It’s something the Only Love Can Hurt Like This singer feels passionately about – and she even acknowledges how being playful herself has helped her through trauma.
The singer and actress spoke exclusively with HuffPost UK ahead of World Play Day (October 12). “My children don’t necessarily have an emotional language yet to express themselves,” she said.
“Learning how to navigate and deal with feelings or social situations has been difficult, but by playing pretend, I’ve found that they are able to express themselves.”
It’s one of the reasons why Faith has teamed up with toy brand The Lego Group to raise awareness of the ways that incorporating play into our daily lives can improve wellbeing and connection.
She suggested that through play, “we learn a lot. A lot about ourselves, about what we’re capable of, the idea of possibility, thinking things into existence. There are so many layers to it because while you’re playing and learning, you’re also in a form of therapy because play can be escapism and can give you perspective.”
And it’s important for adults, too. Although play might look a little different in later life. The singer – who is set to bring out a new album in spring which touches upon her split from artist Leyman Lahcine, who she shares two children with – said being a playful person has got her through “so much trauma”.
“I think it’s really important when times are hard to not get bogged down in all of that and still leave room for mucking about or playing,” she added.
Unfortunately, research from The Lego Group suggests fewer children are spending time playing each week. On average, children in the UK spend 2% of their week playing. What’s more, 70% of parents choose achievement-based activities for their children over simple playtime.
To help those of all ages find the joy in playtime, the toy brand has launched a series of playful initiatives. This week, The Lego Group Superpower Academy in London is open and free for families from October 12-18, while selected stores across the UK and Europe will be handing out free play mission packs today.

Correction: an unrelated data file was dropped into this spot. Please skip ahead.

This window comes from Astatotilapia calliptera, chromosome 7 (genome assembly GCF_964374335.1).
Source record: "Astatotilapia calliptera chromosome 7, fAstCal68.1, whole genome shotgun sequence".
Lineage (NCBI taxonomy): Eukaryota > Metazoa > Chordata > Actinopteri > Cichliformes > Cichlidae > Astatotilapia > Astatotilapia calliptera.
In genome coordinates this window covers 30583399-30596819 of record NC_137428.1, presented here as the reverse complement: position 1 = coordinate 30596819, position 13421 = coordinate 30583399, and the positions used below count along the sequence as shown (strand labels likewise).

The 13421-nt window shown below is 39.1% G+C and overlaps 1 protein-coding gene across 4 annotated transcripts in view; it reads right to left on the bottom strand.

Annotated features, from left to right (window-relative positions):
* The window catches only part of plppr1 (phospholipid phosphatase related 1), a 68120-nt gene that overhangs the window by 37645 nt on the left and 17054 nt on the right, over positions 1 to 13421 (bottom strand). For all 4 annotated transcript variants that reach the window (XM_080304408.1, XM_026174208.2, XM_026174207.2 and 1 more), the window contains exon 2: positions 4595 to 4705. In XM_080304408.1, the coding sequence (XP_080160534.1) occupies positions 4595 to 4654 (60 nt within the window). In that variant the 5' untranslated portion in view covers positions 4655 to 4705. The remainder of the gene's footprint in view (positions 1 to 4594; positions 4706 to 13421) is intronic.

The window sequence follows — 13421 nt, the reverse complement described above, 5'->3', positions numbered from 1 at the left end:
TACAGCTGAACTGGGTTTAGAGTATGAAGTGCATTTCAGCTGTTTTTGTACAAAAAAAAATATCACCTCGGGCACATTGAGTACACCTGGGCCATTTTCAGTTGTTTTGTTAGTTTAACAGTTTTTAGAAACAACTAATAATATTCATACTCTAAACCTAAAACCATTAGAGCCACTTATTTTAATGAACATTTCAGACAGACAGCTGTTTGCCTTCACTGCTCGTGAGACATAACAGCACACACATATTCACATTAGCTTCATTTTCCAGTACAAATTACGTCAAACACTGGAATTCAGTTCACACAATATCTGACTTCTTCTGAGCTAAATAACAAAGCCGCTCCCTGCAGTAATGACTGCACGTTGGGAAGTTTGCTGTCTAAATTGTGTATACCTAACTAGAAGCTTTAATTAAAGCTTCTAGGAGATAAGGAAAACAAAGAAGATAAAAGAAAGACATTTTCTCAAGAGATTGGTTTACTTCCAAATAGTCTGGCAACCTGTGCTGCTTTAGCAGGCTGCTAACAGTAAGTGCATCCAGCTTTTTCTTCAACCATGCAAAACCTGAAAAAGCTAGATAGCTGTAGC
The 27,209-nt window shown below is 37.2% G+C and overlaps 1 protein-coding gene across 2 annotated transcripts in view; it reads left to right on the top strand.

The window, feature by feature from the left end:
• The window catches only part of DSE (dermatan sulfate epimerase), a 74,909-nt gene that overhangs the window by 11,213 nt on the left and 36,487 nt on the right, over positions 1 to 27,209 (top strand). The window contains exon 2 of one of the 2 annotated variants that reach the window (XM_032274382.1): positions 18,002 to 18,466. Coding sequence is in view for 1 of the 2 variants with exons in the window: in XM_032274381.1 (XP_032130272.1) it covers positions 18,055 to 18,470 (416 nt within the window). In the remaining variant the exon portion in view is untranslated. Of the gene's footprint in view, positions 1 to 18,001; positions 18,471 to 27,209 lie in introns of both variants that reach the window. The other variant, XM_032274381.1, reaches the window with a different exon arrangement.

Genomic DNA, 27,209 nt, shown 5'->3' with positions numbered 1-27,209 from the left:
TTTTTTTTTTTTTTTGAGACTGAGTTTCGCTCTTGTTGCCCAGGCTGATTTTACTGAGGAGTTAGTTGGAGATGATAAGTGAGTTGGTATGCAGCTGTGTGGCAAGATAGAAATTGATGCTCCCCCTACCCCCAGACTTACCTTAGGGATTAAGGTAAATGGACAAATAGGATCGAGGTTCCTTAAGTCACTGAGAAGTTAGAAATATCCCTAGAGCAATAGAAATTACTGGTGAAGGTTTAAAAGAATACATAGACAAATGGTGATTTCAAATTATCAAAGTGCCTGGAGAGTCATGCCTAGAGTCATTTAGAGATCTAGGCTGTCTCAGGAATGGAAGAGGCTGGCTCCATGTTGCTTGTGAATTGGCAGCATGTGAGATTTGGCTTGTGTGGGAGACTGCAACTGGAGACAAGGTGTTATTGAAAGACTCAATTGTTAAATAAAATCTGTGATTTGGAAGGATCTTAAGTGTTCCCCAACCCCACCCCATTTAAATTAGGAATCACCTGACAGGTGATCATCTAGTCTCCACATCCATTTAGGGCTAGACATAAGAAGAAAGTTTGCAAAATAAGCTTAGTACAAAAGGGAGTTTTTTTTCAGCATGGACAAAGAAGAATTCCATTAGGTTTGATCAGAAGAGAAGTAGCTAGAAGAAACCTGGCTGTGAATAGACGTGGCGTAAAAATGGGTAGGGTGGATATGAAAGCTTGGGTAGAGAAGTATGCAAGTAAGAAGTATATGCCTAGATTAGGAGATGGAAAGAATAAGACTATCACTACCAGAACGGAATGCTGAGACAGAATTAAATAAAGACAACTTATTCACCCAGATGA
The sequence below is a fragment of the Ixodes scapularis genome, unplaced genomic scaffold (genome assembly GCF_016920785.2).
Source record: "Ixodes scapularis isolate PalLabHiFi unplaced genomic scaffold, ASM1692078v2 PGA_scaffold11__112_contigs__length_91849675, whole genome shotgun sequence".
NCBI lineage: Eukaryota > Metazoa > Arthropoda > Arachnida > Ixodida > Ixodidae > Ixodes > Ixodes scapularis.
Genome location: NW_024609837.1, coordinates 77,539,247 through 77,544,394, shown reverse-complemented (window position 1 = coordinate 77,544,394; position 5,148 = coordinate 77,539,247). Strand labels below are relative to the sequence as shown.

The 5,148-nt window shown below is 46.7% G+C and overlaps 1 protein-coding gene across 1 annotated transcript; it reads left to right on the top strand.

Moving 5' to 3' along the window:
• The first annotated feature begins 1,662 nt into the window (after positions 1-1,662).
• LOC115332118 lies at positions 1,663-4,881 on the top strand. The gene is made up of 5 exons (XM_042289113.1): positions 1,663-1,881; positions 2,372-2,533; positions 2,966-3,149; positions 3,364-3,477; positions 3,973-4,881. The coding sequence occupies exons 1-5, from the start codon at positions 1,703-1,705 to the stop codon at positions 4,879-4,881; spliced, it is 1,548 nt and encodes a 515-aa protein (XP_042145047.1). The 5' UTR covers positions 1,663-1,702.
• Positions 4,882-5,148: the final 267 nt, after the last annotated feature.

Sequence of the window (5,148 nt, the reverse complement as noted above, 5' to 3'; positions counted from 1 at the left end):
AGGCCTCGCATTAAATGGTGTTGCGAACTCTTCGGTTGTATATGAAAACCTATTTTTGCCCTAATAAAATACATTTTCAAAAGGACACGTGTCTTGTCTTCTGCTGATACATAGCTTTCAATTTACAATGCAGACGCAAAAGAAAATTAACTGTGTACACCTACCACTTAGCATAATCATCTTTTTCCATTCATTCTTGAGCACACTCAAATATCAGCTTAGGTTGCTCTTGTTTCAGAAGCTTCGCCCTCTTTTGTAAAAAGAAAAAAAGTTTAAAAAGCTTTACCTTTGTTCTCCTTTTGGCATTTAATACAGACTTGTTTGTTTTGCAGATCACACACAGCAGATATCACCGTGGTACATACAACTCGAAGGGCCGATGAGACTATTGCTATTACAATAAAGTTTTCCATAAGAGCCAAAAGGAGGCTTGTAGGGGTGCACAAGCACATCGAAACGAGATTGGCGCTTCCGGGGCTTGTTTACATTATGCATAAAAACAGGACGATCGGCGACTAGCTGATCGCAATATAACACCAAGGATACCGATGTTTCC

Faith said: “I’ve always valued the importance of play – from when I was really young to every day in my career now. Growing up, I used my imagination to build a world full of possibilities and endless excitement.
“That’s why imagination is my superpower, and it’s something I encourage my children to explore in their everyday lives.”
Why is playtime so important?
Dr Sara Baker, Professor of Developmental Psychology and Education at the University of Cambridge, believes play can “supercharge a child’s future”.
“Through play, children develop essential skills such as communication, confidence, teamwork and creativity that enhance every other area of their development, learning and growth,” she said.
“And play doesn’t need to take up too much time, it can be as simple as singing a song on the way to school or making up a new ending to your favourite bedtime story together.”
How to make play a bigger part of your day
To help families share more playful moments of joy, Dr Barker shared her top five tips for including more play in the day:
- Play can be found in the simplest of activities, whether it’s a little dance while brushing teeth or using a bus ride to spot as many things beginning with a letter as you can.
- Don’t overthink it. There is no right or wrong way to play – anything that is enjoyable will be benefiting the whole family.
- Find a good play mix. Try a range of playful activities to keep children entertained and help them develop a wide set of skills – from puzzles to singing or being active outside – everything helps.
- Let your child take the lead. Kids have the most amazing imaginations, so if you are lacking for play ideas, turn to them and let their creativity run wild.
- Use what you have around you. Walking back from school? How about a game of hopscotch on the pavement. In the car for a long journey? Start a game of I Spy.